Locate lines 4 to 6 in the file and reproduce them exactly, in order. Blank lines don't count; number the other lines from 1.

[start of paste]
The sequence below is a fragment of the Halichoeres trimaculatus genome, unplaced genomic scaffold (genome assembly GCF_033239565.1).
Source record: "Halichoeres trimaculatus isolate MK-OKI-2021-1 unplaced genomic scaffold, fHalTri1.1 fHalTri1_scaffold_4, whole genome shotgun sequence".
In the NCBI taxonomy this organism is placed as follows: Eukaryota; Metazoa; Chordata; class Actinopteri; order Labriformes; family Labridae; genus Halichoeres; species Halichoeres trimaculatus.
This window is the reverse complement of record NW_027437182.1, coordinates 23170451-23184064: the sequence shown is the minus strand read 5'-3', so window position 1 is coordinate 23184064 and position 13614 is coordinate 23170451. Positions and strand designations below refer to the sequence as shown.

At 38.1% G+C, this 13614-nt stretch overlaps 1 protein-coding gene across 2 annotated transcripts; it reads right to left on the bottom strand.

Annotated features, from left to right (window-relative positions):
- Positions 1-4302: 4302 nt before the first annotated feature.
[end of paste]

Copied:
This window is the reverse complement of record NW_027437182.1, coordinates 23170451-23184064: the sequence shown is the minus strand read 5'-3', so window position 1 is coordinate 23184064 and position 13614 is coordinate 23170451. Positions and strand designations below refer to the sequence as shown.

At 38.1% G+C, this 13614-nt stretch overlaps 1 protein-coding gene across 2 annotated transcripts; it reads right to left on the bottom strand.

Annotated features, from left to right (window-relative positions):